Apart during those days, at weekends they often drove into ‘the veld’, as they became accustomed to hear her calling the countryside, whether it was grasslands or mountains. There they walked, lay watching the clouds, the swoop of birds, were amused, as lovers are, by the difference in their exchanged perceptions of what each took for granted. (33-34)
Grasslands or mountains? Indiscriminate birds. “As lovers are”. Abrahim and Julie are sketched rather than fleshed out which not only demonstrates the unbridgeable space between them, but also the universal quality of their struggle as man and woman carrying their unique identities in a world of boundaries, where we want love. Julie’s struggle to find her own identity as a woman is the crux of this story. She is a woman who “dream[s] in green” (213), who finds delight in the simple act of walking through the desert in the morning to bring back fritters for all. I was so afraid that Gordimer was going to destroy Julie, that this was going to be another story about a woman who loves too much to survive this life with her identity intact.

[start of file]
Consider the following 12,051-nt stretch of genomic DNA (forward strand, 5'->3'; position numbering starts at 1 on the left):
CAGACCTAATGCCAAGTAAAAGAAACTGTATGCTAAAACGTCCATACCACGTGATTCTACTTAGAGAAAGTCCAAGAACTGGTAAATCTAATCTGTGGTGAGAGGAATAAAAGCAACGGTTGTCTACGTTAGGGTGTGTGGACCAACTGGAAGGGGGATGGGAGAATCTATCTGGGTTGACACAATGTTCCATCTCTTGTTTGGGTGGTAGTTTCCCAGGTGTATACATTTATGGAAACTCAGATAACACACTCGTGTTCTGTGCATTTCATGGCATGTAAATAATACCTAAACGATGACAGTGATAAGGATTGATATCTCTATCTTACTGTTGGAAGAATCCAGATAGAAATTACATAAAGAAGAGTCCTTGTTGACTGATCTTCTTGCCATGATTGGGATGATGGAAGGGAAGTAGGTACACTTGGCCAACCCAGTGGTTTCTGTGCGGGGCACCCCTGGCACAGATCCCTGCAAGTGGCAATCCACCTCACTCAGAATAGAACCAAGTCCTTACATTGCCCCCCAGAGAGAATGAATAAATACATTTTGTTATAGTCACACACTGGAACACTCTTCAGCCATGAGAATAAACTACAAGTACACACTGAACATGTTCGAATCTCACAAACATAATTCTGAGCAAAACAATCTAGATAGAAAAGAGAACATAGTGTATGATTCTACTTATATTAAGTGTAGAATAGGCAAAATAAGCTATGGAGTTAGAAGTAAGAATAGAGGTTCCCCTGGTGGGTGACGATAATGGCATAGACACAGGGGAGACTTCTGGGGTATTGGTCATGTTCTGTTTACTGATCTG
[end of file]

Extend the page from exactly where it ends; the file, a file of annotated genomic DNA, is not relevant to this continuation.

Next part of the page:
In the last pages of the novel, Ibrahim still thinks love is that “weakness that is not for him” (266) and as a luxury only the privileged can afford. When Julie brings the two plane tickets that will take them to his home to him, he sees her as a naïve child. He always sees her as a child, naïve. From the beginning, he underestimates her because of her privilege, accuses her of not taking things seriously enough, of seeing her life as a camping trip, an adventure. He judges her for not taking advantage of her family connections more. He uses those same connections to obtain visas he seeks to get them to yet another new country—America.